When something becomes so important to you that it drives your behavior and commands your emotions, you are worshipping it.― J.D. Greear


Performance measurement and the use of related metrics is pivotal to managing the successful development of any business enterprise.  However, for the metric to be of value it must provide insight into some aspect of relevant performance. Neither Profits Per Equity Partner (“PPEP”) nor Profits Per Partner (“PPP”) pass this fundamental test.

This is a four part series focusing on a variety of issues related to this measure. Fair warning: I believe the legal industry’s focus on PPEP/PPP is destructive. If you have a vested interest in perpetuating this preoccupation, you may want to log off now.

The outline for our conversation:

1.Where did we go so wrong – A Brief History of PPP

2.The downside of using the metric

3. The upside of PPP (Yes, there might be one)

4. Alternative and more valid measures of quality

The popularity this metric has gained is astounding, it  has become the legal industry’s singular measuring stick for assessing individual firm progress, and comparing one firm with another. There could hardly be a worse measure, firms are destroyed as a result of becoming a slave to it .

The extent to which PPEP has invaded the psyche of law firm leaders is reflected in a couple of examples.

1. Mayer Brown.  Following a year in which the firm’s revenue grew by 11% to $1.1 billion and PPEP exceeded $1 million, the firm became concerned enough by its PPEP ranking to fire or demote 45 partners. In an interview of Mayer Brown’s Doug Kramer (Director of Global Communications at the time) Kramer told Larry Bodine, “We badly want to keep our best talent and attract the best talent, and PPP is a key metric that the marketplace looks at.  So when we’re 51st compared with other firms that we’re just as good as, we had to take decisive action.”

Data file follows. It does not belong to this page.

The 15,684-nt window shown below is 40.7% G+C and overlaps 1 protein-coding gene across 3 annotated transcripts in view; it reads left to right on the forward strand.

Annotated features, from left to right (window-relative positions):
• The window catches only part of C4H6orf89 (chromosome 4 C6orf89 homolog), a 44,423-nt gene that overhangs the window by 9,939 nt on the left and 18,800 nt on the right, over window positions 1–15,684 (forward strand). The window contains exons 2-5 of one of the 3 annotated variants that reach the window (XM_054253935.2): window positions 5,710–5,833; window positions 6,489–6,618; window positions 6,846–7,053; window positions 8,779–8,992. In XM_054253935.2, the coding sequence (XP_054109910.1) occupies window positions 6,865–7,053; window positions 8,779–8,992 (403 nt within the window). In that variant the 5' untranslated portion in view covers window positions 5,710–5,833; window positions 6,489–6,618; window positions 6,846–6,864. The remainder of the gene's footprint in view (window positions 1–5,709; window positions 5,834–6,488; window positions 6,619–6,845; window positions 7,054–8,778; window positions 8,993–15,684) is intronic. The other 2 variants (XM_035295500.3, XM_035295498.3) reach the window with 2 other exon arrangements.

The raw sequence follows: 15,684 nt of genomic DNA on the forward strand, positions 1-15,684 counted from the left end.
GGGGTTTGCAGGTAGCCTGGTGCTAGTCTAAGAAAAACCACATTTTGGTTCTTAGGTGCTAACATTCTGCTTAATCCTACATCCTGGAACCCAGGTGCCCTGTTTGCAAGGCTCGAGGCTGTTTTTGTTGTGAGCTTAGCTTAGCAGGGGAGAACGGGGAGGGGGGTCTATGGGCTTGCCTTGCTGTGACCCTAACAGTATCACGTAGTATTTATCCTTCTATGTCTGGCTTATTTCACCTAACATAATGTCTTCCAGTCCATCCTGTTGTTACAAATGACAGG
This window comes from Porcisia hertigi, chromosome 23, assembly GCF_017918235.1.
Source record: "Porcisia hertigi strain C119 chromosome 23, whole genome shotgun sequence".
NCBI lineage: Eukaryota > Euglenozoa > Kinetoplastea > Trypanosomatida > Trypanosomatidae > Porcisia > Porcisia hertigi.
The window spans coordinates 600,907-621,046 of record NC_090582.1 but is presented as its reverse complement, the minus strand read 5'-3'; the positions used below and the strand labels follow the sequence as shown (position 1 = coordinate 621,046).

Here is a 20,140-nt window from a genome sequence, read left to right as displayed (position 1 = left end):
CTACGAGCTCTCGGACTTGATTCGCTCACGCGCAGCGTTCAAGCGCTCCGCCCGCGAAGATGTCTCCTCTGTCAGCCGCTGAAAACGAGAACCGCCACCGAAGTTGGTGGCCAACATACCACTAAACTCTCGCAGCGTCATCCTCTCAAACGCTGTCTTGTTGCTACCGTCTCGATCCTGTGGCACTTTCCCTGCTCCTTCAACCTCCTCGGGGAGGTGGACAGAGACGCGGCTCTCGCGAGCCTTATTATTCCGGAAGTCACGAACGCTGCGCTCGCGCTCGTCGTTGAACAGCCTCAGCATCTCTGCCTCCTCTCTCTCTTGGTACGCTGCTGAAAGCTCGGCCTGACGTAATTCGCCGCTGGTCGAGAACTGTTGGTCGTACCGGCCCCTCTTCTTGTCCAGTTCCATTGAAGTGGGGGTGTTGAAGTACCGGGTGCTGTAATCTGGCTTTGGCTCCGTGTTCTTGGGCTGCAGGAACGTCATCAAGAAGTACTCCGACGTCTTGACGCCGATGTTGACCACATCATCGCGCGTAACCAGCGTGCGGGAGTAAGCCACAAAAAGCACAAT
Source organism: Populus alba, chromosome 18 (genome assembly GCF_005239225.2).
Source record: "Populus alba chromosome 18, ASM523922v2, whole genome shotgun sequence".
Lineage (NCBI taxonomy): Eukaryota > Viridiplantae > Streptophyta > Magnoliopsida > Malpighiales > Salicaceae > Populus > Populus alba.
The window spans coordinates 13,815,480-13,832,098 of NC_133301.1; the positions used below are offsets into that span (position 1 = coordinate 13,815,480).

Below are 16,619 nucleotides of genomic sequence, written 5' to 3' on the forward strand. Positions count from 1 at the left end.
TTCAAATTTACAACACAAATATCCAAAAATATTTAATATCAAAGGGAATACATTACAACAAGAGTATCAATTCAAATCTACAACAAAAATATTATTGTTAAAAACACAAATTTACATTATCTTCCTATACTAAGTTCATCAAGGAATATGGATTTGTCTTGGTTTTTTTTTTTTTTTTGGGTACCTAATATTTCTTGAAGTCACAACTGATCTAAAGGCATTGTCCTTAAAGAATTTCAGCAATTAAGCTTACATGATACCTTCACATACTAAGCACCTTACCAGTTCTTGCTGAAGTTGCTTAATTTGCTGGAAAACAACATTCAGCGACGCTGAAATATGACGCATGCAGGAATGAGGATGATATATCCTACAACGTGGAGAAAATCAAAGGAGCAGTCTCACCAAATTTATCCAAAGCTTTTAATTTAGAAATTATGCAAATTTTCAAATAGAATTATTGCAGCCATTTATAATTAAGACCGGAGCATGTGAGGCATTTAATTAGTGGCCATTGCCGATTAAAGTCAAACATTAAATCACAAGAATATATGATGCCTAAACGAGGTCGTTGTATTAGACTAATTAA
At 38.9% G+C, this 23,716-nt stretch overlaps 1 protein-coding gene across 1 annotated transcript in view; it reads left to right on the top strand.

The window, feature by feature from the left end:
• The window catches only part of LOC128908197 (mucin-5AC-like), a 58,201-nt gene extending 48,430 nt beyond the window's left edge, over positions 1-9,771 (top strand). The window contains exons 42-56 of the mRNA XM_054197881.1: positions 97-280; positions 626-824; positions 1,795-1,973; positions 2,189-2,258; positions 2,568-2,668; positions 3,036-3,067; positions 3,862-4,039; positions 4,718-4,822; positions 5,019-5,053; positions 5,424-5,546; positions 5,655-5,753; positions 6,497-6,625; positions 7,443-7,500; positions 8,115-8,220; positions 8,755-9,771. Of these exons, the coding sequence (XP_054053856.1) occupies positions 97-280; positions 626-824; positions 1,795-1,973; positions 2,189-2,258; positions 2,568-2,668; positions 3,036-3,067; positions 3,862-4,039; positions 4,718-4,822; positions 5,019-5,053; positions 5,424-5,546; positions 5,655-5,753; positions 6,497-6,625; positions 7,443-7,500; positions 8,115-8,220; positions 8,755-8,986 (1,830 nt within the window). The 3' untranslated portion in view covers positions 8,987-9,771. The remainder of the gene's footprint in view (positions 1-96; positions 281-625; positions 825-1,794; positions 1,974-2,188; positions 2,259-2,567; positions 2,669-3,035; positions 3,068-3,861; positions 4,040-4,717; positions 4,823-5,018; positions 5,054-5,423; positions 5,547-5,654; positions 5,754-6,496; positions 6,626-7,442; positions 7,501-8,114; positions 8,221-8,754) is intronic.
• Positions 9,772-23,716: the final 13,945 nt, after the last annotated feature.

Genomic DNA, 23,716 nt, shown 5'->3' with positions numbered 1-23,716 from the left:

2. Weil Gotshal.  Last year, as reported by Ashby Jones and Joe Polazzolo of the Wall Street Journal, the prestigious firm took extraordinary steps in what appears to be in part a dramatic reaction to an off-year in PPP. The firm finished 2012 with reported revenues of $1.23 billion and PPP of $2.23 million. The problem was that $2.23 was a decline from its previous year’s number. The firm decided to issue a wake up call, and trim the ranks.  Last summer  Weil announced the lay-off 170 attorneys and staff,  at the same time reducing the compensation of numerous partners.

Thankfully, a handful of firms have distanced themselves from the destructive metric. In 2010 Orrick issued the following press release:

Orrick, Herrington & Sutcliffe announced today that it will no longer use or report, internally or publicly, the metric of Profit Per Equity Partner. The firm believes the fundamental changes taking place in both the business of law and in the relationship between law firms and its clients have made the metric no longer constructive or informative for the firm or the industry.

While I applaud Orrick’s decision, I do quibble with the impression that the metric was ever constructive or informative for the industry or the firm. It is a manipulated number that communicates almost nothing of real profitability, firm stability, or opportunity, while somewhere along the line it was endowed as representative of all of this.

In the next post we will look at How We Went So Wrong – A Brief History of PPP.

Between now and then let me hear from you. In your view has PPP served you or the profession well, and if so how?